Poverty stigma is associated with suboptimal HIV care and treatment outcomes among women living with HIV in the U.S.


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Abstract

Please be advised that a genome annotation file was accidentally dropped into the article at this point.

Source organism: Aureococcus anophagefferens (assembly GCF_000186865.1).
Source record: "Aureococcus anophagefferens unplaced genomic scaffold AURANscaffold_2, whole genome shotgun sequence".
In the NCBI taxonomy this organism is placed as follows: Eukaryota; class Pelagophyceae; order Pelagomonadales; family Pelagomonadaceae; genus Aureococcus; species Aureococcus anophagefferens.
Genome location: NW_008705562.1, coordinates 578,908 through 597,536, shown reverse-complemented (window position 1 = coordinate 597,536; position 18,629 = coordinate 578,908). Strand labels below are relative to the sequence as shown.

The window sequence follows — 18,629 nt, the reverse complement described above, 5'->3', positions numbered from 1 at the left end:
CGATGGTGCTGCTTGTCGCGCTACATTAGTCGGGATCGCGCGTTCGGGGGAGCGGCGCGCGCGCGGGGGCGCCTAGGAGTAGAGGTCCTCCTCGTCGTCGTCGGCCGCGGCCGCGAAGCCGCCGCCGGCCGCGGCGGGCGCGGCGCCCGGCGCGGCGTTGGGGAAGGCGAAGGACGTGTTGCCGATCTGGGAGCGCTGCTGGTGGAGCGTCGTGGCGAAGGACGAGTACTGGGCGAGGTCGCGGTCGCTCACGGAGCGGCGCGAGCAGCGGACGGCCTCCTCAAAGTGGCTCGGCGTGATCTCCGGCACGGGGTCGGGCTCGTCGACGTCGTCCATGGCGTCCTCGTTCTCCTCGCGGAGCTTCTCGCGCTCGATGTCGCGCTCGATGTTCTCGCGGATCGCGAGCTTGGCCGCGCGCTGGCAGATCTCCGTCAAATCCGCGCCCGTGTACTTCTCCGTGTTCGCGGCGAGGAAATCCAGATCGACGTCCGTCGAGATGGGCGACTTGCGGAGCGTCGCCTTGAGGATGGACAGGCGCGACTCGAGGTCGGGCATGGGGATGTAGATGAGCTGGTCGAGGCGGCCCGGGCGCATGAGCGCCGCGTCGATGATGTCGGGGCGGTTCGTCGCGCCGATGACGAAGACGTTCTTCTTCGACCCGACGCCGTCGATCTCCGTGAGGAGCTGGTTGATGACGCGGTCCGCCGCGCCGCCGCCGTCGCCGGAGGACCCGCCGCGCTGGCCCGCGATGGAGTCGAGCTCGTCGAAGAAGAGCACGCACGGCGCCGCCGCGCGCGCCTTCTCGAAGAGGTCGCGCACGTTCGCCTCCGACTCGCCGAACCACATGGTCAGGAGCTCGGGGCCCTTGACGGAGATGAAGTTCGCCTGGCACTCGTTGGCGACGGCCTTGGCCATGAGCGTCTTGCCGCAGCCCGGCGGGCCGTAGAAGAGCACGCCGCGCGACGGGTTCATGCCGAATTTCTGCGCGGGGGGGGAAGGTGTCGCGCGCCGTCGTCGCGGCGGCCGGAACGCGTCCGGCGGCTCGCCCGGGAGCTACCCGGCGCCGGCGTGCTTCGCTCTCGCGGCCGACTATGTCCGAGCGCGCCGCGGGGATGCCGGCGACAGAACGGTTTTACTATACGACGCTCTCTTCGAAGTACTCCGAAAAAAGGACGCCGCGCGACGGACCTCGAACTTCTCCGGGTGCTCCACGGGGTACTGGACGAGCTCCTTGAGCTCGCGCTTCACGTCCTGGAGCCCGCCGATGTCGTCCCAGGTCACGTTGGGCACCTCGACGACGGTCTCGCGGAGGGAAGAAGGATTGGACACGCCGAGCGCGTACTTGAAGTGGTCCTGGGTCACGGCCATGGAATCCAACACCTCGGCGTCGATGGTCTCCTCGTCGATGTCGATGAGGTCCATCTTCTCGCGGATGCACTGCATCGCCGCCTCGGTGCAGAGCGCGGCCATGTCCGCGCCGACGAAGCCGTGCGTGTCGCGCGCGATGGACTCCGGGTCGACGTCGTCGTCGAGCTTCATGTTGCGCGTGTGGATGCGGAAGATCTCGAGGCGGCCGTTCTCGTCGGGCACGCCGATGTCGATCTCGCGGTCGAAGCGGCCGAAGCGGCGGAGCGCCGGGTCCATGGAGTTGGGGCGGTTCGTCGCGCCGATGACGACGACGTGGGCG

Objective:To examine whether experienced poverty stigma is associated with worse HIV care and treatment outcomes.Design:We analyzed cross-sectional data from 433 women living with HIV enrolled in the Women's Adherence and Visit Engagement (WAVE) sub-study of the Women's Interagency HIV Study (WIHS).Methods:Exposure was experienced poverty stigma, measured using the Perceived Stigma of Poverty Scale. Outcomes were viral suppression, CD4 cell count ≥350 cells/mm3, and attending all HIV care visits in the past six months. Multivariable logistic regression models adjusted for income, age, race/ethnicity, education, substance use, months taking ART, number of antiretroviral pills in ART regimen, unstable housing, relationship status, and exchanging sex for money, drugs or shelter. We also explored whether self-reported ≥ 95% ART adherence mediated the relationship between poverty stigma and viral suppression and CD4 cell count ≥350 cells/mm3.Results:Experienced poverty stigma was associated with lower adjusted odds of viral suppression (adjusted odds ratio (aOR): 0.76; 95% Confidence Interval (CI): 0.61, 0.96), CD4 cell count ≥350 cells/mm3 (aOR: 0.69; 95% CI: 0.52, 0.91), and attending all HIV care visits (aOR: 0.73; 95% CI: 0.54, 0.98). Exploratory mediation analysis suggests that ≥ 95% ART adherence significantly mediates the relationship between experienced poverty stigma and viral suppression and CD4 cell count ≥350 cells/mm3.Conclusion:Longitudinal research should assess these relationships over time. Findings support interventions and policies that seek to reduce poverty stigma among people living with HIV.

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